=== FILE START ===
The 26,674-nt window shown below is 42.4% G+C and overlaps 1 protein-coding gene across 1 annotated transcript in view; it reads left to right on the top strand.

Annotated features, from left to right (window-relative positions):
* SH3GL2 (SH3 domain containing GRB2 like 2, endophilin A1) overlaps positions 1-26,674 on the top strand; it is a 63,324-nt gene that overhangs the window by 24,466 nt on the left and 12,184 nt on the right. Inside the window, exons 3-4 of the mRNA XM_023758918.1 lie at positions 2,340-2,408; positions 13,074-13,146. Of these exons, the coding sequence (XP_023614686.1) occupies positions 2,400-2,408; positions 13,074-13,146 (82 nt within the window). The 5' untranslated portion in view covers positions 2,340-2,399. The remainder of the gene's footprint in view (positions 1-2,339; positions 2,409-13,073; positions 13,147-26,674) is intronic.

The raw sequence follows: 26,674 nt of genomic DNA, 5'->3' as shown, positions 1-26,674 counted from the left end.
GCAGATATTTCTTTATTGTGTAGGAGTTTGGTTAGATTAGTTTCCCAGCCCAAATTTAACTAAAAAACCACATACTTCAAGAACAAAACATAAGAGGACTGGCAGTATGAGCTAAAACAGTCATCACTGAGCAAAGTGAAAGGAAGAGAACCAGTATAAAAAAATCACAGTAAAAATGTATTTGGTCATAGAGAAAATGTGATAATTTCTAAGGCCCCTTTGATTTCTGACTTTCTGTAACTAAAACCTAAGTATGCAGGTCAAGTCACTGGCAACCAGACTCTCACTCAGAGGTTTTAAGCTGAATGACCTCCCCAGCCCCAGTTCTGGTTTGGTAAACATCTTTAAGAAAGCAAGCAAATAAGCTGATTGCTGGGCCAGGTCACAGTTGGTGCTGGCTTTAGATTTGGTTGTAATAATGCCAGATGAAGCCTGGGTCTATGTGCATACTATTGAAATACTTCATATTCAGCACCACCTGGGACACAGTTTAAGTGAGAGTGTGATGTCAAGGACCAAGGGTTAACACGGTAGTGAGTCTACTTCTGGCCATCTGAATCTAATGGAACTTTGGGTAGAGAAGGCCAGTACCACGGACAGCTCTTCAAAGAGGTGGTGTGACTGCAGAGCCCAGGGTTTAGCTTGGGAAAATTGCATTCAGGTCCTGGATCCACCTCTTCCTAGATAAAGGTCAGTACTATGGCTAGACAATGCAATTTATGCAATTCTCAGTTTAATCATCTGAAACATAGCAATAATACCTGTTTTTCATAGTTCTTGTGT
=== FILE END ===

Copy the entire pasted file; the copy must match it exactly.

The 26,674-nt window shown below is 42.4% G+C and overlaps 1 protein-coding gene across 1 annotated transcript in view; it reads left to right on the top strand.

Annotated features, from left to right (window-relative positions):
* SH3GL2 (SH3 domain containing GRB2 like 2, endophilin A1) overlaps positions 1-26,674 on the top strand; it is a 63,324-nt gene that overhangs the window by 24,466 nt on the left and 12,184 nt on the right. Inside the window, exons 3-4 of the mRNA XM_023758918.1 lie at positions 2,340-2,408; positions 13,074-13,146. Of these exons, the coding sequence (XP_023614686.1) occupies positions 2,400-2,408; positions 13,074-13,146 (82 nt within the window). The 5' untranslated portion in view covers positions 2,340-2,399. The remainder of the gene's footprint in view (positions 1-2,339; positions 2,409-13,073; positions 13,147-26,674) is intronic.

The raw sequence follows: 26,674 nt of genomic DNA, 5'->3' as shown, positions 1-26,674 counted from the left end.
GCAGATATTTCTTTATTGTGTAGGAGTTTGGTTAGATTAGTTTCCCAGCCCAAATTTAACTAAAAAACCACATACTTCAAGAACAAAACATAAGAGGACTGGCAGTATGAGCTAAAACAGTCATCACTGAGCAAAGTGAAAGGAAGAGAACCAGTATAAAAAAATCACAGTAAAAATGTATTTGGTCATAGAGAAAATGTGATAATTTCTAAGGCCCCTTTGATTTCTGACTTTCTGTAACTAAAACCTAAGTATGCAGGTCAAGTCACTGGCAACCAGACTCTCACTCAGAGGTTTTAAGCTGAATGACCTCCCCAGCCCCAGTTCTGGTTTGGTAAACATCTTTAAGAAAGCAAGCAAATAAGCTGATTGCTGGGCCAGGTCACAGTTGGTGCTGGCTTTAGATTTGGTTGTAATAATGCCAGATGAAGCCTGGGTCTATGTGCATACTATTGAAATACTTCATATTCAGCACCACCTGGGACACAGTTTAAGTGAGAGTGTGATGTCAAGGACCAAGGGTTAACACGGTAGTGAGTCTACTTCTGGCCATCTGAATCTAATGGAACTTTGGGTAGAGAAGGCCAGTACCACGGACAGCTCTTCAAAGAGGTGGTGTGACTGCAGAGCCCAGGGTTTAGCTTGGGAAAATTGCATTCAGGTCCTGGATCCACCTCTTCCTAGATAAAGGTCAGTACTATGGCTAGACAATGCAATTTATGCAATTCTCAGTTTAATCATCTGAAACATAGCAATAATACCTGTTTTTCATAGTTCTTGTGT